Are short-term rentals like Airbnb and VRBO treasured guests in North Vancouver, or have they overstayed their welcome?
District of North Vancouver residents sounded off at an Oct. 10 public hearing about proposed new rules to legalize and regulate short-term rentals in the district, which are not currently permitted but rarely face enforcement.
As of Oct. 4, district staff had identified 1,018 short-term rental listings (up from 832 in May and almost double the count done in January), or about three per cent of the total number of homes in the district.
Almost 90 per cent of those listed are for the entire dwelling unit, rather than just a single room shared in an owner’s home.
Under the proposed rules, hosts would only be granted a licence if they are offering their own principal residence for short-term rentals. The rule would also apply to secondary suites, so hosts could not offer basement apartments or coach houses unless they live in them.
“[It] is intended to help manage the neighbourhood impacts associated with short-term rentals and help ensure housing in the district is available for long-term renters and residents,” said Ryan Gilmore, district planner.
That, however, was a sticking point for a large contingent of residents who currently host short-term rentals in their secondary suites without permits.
The most common theme among them was that revenue they provide is now necessary for homeowners to cover their cost of living on the North Shore.
“Without the income from our short-term rental, we would not be anywhere financially solvent,” said Aaron Jonckheere, who told council he had spent more than $400,000 and five years getting his coach house approved and built. “While we’re going deeper into our line of credit each month, it’s not as bad as if we rented it long term.”
Mike Blomkamp said he was in favour of the district legalizing and regulating STRs, but he added it was a step too far to disallow homeowners from putting their basement suites and coach houses on Airbnb.
“I really don’t think it’s the responsibility or the burden of the single-family homeowner… to be able to provide their property as a rental housing or as the long-term rental housing stock. This should be the responsibility of the feds, the province, the local municipalities,” he said.
Erik Jensen warned that even if the district were to enforce short-term rental restrictions, it may do little to add supply to the secondary rental market.
“I think you’ll find there’s a tonne of secondary dwelling units that are not being rented out by choice, because people don’t want to deal with tenants because of the Residential Tenancy Act,” he said. “I am not in favour of limiting the manner in which people can rent their basement suites out because the RTA is horrible.”
Several short-term rental hosts noted that they are a boon to the tourism industry, while also offering temporary accommodations for people displaced by renovations or damage to their home.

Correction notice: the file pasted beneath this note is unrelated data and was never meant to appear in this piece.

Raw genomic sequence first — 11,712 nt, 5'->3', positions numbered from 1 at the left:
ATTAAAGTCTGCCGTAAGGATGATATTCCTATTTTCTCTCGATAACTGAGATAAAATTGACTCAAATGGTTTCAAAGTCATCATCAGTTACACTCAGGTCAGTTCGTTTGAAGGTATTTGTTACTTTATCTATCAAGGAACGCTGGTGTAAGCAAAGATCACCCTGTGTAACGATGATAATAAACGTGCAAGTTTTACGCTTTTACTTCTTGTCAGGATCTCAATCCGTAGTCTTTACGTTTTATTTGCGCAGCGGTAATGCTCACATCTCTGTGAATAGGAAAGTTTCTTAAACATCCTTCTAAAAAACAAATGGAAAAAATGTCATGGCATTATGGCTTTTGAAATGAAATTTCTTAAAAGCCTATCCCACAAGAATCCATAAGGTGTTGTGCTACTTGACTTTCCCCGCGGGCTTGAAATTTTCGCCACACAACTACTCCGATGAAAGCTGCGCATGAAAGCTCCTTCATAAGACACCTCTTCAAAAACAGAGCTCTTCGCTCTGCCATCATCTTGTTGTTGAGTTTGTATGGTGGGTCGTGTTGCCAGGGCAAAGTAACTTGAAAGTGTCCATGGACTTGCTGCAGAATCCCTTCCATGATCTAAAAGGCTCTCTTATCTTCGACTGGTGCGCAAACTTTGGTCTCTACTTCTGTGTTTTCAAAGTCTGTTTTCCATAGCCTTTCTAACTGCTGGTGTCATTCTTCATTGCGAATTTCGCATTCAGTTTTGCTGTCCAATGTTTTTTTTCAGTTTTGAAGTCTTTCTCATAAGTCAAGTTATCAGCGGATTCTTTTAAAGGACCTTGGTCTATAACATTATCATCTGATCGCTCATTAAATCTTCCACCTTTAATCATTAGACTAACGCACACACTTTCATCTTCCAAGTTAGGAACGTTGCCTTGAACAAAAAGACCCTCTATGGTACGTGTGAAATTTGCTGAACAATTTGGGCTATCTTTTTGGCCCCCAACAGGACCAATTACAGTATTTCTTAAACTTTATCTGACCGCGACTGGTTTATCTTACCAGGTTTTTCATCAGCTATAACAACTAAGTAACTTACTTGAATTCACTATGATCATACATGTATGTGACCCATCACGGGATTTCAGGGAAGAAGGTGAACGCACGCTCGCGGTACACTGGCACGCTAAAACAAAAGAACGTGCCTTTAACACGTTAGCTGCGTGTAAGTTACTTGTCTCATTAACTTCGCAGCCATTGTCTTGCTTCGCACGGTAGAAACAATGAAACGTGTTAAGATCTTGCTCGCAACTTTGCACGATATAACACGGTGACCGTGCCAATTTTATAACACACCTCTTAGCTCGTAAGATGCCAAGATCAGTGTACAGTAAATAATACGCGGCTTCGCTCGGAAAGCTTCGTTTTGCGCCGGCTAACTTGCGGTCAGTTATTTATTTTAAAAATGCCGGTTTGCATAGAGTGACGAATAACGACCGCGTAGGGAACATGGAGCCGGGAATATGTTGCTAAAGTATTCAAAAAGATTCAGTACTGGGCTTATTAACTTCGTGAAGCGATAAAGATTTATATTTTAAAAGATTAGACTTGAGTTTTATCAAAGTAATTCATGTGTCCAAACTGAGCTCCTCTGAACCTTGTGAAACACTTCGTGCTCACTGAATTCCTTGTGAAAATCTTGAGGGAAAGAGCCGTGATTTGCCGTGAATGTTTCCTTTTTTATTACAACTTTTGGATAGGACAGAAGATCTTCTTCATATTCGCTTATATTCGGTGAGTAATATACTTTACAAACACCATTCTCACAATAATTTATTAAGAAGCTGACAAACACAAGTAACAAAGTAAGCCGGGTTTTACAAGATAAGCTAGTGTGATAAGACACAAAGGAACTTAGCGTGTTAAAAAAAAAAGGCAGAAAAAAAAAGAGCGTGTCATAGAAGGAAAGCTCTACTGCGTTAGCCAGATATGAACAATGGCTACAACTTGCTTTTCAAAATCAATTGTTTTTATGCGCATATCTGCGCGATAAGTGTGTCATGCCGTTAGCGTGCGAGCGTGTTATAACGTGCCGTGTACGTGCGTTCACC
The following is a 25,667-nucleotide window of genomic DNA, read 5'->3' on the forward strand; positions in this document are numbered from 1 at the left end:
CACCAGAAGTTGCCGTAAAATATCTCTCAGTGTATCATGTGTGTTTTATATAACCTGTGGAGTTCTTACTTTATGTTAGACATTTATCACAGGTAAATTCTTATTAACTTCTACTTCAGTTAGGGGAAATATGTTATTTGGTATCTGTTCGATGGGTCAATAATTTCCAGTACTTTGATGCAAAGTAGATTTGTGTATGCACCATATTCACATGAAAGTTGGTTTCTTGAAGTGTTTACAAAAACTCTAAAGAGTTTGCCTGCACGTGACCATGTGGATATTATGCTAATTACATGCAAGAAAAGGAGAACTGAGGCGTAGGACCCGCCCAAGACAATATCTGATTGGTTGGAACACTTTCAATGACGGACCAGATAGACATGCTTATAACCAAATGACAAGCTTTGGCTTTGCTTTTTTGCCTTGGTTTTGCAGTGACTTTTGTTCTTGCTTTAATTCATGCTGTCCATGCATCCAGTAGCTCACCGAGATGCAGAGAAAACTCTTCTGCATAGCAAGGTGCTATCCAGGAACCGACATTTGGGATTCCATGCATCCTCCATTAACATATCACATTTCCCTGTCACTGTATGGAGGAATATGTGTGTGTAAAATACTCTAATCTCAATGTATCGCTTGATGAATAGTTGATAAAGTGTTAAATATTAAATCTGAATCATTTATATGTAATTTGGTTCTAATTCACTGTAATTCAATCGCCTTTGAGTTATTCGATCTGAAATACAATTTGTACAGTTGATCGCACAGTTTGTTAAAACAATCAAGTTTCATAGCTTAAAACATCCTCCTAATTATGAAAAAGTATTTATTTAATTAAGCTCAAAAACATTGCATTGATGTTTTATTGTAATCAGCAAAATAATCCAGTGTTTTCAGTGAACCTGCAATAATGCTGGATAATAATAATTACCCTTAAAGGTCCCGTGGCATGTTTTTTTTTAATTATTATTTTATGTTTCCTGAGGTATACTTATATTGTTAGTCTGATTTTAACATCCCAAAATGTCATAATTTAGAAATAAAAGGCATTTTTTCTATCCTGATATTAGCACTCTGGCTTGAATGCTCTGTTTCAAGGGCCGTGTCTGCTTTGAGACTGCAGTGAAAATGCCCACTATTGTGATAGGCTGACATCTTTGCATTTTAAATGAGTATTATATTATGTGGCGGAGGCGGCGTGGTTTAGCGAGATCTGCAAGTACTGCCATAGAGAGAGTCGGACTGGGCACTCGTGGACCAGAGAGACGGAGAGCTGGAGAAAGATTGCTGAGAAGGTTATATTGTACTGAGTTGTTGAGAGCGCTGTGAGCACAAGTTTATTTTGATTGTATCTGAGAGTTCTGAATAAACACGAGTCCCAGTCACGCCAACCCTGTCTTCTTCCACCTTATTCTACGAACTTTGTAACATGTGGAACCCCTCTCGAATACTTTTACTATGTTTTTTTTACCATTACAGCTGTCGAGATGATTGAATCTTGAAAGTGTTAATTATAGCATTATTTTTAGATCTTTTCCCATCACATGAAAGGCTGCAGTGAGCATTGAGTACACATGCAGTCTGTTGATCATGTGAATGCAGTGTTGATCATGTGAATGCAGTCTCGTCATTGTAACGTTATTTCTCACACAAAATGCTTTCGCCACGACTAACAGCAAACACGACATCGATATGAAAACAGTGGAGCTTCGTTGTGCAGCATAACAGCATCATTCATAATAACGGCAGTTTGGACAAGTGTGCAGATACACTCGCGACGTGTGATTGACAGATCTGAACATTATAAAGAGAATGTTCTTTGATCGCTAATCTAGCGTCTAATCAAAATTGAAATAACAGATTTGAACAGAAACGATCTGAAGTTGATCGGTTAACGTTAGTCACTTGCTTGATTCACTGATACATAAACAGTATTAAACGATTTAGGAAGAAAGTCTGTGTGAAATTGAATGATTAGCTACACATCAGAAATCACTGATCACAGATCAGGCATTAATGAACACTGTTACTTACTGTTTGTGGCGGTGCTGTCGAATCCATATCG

Others, however, urged council to go ahead with the bylaws.
“I think everyone acknowledges there’s a housing crisis and we need to do what we can. Different levels of government need to do their part. There’s lots of things on the table and obviously this is one of them,” Bryan Gallagher said.
Gemma McDonnell, a senior manager with Mt. Seymour Resorts, said parts of the mountain business are now threatened by a lack of staffing, and told council to prioritize workforce housing over tourist housing.
“Affordable housing is essential to support North Vancouver’s economy and a healthy functioning society. It should not be viewed as a privilege available to community members who have the financial means to reside here,” she said.
Ian Carswell also advised council to consider the “macro” implications of $200 per night short-term rentals on the larger marker.
“This is not, in my eyes, supporting local housing in any way whatsoever,” he said. “The level of inflation that is running through the rental market in Vancouver right now is exceptional and extremely dangerous, in my view. It is not sustainable, and short-term rentals are like pouring petrol onto that fire.”
Airbnbs a nuisance
Others told council to go ahead with the new rules as a means to deal with the nuisance problems that often come with short-term rentals – increased demands for street parking, strangers coming and going at all hours, partying vacationers, and cigarette butts and litter being left behind.
Thompson Brennan, who said he lives near a home with four separate short-term rentals in it, expressed doubt that the restrictions would achieve the district’s housing goals, but he said, they might provide peace for existing residents.
“This summer was hell on earth for us and it turns out for all our immediate neighbours,” he said. “It changes the nature of a neighbourhood to have a short-term rental unit of that size next to anyone.”
The sentiment was echoed by Maureen James, who said she didn’t want to see any more STRs cropping up.
“The homeowners running the short-term rentals do not see or experience these things,” she said. “They only see money in their bank accounts, and that’s offensive to me.”
If the bylaw passed, the district would spend much of 2024 communicating with short-term rental hosts about the rules in hopes of bringing them into compliance. Starting in 2025, the district will begin using revenues brought in from short-term rental licences to go after those still flouting the bylaw.
The province has indicated that legislation will be coming this fall that will assist municipalities in enforcing short-term rental bylaws.
With the public hearing now closed, council members are legally not allowed to accept any new comments on the matter until after they have voted on the proposed bylaws, which is tentatively scheduled for Nov. 6.